There is more to the vaccination process than simply ensuring that you receive it. Planning, organization and manpower is needed to get the job done.
Enter: Student volunteers.
Since vaccine rollout began, the state of Oklahoma’s distributing process has made great progress fairly fast, and Oklahoma State University has stayed ahead of the game when it comes to vaccine rollout.
Behind this great progress is the students. There are dozens of OSU students who are working countless hours at University Health Services in order to serve the OSU community in a way that is unique to any other act of service.
Erin Garlett, a pre-health senior, said that she will never forget the first vaccine clinic she worked at UHS. Her job was simple, yet important: Garlett served as the hall monitor. Garlett’s role was to monitor the patients in the 15 minute waiting period post-vaccine.
Since it was the first clinic and an early-round of distribution, most of the patients on this particular day were 65 or older, many of which were OSU faculty and staff.
“The atmosphere in the clinic was absolutely joyful. One man gave me praises and thank-yous, on the edge of tears,” Garlett said.
A strong majority, if not all, of the students that are volunteering, are on pre-med and pre-health tracks and aspire to someday have a career in the medical field.
Brianna Roenbeck, a junior pre-med psychology student hopes to be a physician’s assistant one day.
“I am passionate about science and the well-being of others and the COVID-19 vaccine is an amazing work of science put to help millions of individuals become protected,” Roenbeck said. “This is the perfect opportunity to experience some of the things I will encounter in (physician’s assistant school) and I am excited to do my part to further science and help others.”
Rachel Goethe, a sophomore majoring in physiology pre-med, is a volunteer at UHS and notices that Oklahoma State is distributing vaccines at an impressive rate compared to other institutions.
“UHS is taking on a huge responsibility offering these vaccine clinics. When you look at other colleges in the state, no one is doing what we’re doing. It involves an incredible amount of effort, organization, and flexibility on everyone’s part to be to effectively distribute the vaccine the way we are,” Rachel Goethe said.
Manoj Jagadeeshl is a sophomore that hopes to be a physician one day.
“The best part of being involved in the vaccine distribution process is getting to see the joy on everyone’s faces as they get vaccinated and how we are finally able to see the light at the end of the tunnel and get back to our normal lives,” Jagadeeshl said.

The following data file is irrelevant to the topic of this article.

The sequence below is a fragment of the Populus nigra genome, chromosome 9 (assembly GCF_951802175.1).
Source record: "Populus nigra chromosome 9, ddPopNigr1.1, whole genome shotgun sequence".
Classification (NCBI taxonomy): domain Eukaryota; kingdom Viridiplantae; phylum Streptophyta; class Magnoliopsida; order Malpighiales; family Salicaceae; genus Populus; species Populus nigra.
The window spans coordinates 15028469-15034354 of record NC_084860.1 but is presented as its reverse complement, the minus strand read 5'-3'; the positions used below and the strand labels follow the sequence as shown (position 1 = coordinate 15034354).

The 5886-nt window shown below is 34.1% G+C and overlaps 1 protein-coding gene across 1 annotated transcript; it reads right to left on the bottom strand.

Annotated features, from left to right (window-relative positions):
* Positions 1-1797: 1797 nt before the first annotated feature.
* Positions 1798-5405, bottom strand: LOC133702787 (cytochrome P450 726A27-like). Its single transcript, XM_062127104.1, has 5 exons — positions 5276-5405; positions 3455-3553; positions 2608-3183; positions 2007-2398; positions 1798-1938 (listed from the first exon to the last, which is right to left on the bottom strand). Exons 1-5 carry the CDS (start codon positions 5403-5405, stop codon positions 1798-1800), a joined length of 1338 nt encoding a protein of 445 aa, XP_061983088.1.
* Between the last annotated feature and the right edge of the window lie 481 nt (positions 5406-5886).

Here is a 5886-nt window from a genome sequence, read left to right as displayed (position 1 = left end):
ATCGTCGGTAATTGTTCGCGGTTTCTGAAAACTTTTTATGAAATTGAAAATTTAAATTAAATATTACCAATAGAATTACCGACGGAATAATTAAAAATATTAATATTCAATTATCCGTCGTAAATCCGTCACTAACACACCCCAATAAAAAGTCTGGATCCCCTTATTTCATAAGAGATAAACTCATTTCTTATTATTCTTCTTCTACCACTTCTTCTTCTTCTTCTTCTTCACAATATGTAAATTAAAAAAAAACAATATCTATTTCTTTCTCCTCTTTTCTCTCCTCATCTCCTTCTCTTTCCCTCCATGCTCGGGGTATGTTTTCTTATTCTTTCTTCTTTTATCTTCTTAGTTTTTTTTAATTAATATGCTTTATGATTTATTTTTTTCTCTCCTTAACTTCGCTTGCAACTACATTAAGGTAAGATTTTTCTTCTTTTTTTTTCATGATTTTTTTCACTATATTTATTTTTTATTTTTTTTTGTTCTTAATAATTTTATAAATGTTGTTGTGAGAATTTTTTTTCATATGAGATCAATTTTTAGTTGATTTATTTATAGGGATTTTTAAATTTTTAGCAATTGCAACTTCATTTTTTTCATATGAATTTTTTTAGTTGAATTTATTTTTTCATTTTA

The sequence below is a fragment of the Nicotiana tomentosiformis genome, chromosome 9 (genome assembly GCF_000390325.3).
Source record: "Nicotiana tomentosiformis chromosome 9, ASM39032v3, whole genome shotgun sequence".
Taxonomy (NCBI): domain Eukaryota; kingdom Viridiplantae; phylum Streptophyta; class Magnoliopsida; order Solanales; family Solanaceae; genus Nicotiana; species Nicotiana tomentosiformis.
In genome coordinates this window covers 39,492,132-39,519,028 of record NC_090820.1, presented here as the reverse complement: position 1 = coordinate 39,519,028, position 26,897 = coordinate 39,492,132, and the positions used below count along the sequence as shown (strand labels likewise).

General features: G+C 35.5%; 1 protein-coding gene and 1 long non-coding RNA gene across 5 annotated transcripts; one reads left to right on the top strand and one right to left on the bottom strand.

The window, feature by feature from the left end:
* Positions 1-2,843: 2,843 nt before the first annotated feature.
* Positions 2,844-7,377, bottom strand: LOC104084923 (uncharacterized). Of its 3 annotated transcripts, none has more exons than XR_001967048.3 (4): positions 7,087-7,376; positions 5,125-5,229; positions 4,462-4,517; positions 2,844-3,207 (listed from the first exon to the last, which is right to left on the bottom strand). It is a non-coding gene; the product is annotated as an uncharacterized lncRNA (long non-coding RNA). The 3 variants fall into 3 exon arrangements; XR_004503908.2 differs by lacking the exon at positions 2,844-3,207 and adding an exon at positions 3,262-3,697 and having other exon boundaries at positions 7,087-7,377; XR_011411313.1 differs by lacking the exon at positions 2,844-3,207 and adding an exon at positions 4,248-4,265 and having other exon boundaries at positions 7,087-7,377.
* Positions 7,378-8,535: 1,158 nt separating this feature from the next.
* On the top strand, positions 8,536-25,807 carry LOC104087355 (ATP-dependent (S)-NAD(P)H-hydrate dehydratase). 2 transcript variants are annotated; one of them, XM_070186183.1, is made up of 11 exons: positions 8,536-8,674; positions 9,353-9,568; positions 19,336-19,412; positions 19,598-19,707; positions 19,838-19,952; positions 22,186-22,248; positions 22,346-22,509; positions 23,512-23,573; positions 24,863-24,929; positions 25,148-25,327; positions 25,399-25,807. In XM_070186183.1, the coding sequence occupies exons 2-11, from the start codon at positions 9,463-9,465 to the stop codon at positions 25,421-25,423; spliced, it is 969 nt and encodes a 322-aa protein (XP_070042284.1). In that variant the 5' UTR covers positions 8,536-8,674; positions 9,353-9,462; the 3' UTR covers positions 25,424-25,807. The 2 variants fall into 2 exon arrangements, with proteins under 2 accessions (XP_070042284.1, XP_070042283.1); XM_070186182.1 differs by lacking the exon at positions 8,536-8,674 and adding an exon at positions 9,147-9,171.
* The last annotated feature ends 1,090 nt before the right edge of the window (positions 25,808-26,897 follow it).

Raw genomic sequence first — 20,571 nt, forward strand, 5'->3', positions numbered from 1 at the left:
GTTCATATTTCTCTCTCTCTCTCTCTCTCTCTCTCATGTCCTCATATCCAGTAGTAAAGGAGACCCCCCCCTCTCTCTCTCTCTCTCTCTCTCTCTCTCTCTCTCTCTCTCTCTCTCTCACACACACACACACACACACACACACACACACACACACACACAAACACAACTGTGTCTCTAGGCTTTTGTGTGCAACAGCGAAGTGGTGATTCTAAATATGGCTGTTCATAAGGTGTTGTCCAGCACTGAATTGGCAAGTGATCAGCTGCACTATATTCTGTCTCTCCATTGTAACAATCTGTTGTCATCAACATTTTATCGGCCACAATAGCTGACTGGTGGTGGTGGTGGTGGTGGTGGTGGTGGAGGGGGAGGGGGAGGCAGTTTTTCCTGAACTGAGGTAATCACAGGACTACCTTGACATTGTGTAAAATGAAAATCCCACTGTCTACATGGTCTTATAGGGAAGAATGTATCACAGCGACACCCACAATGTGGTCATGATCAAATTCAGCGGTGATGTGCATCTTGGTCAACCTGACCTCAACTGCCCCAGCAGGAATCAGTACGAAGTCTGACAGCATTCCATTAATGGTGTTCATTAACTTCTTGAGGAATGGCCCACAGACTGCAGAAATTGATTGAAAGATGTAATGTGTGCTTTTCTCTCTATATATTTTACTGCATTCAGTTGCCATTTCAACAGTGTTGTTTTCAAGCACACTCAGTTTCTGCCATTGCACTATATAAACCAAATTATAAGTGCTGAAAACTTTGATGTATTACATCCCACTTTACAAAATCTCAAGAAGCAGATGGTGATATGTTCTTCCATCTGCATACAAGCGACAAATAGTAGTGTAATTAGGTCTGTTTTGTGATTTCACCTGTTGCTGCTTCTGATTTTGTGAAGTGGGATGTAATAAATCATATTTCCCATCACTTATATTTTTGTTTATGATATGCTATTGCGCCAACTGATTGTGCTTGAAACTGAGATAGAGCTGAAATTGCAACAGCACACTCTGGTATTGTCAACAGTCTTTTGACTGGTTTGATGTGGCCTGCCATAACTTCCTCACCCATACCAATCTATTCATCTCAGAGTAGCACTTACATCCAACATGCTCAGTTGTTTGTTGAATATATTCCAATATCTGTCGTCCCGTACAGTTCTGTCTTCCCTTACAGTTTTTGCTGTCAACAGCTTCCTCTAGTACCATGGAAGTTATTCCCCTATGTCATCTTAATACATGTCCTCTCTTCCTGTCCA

Many of the people that came in for phase 2 of the vaccine have not been to a public facility since last March when quarantine began. Jena Siler, a senior at OSU, was volunteering at UHS during that phase and noticed the high morale in the clinic.
“Getting to visit with them and see the sense of joy on their faces was such a treat,” Siler said.
Siler described it as a busy role that was quite humbling. She loves the opportunity to help the Stillwater community.
These student volunteers are having an experience that deeply affects the Stillwater community and is going to help bring OSU back to the typical college experience.
The students’ responsibilities range from checking the patients in, helping with paperwork and monitoring them after they receive the vaccine.
Kaitlyn Hill has worked at UHS since her freshman year and has been through the whole pandemic with them.
“The best part of helping out with the COVID-19 vaccine distribution is being a part of something bigger; I feel a great responsibility to serve the campus,” Hill said.
The students that are behind the vaccine clinics are working countless hours to best serve the community. While they are serving, they are learning from the professionals that are here to serve the community and guide these young medical volunteers.
“The selflessness that the (UHS staff) demonstrate on a daily basis, being willing to work tirelessly to serve others, is truly something worth noting. Something that follows the ‘Loyal and True’ mindset here at Oklahoma State.” Siler said.
The students who are devoting their time right now are the future health care professionals of Oklahoma, with their first experiences being on the front line of a historic pandemic and helping the OSU community through it.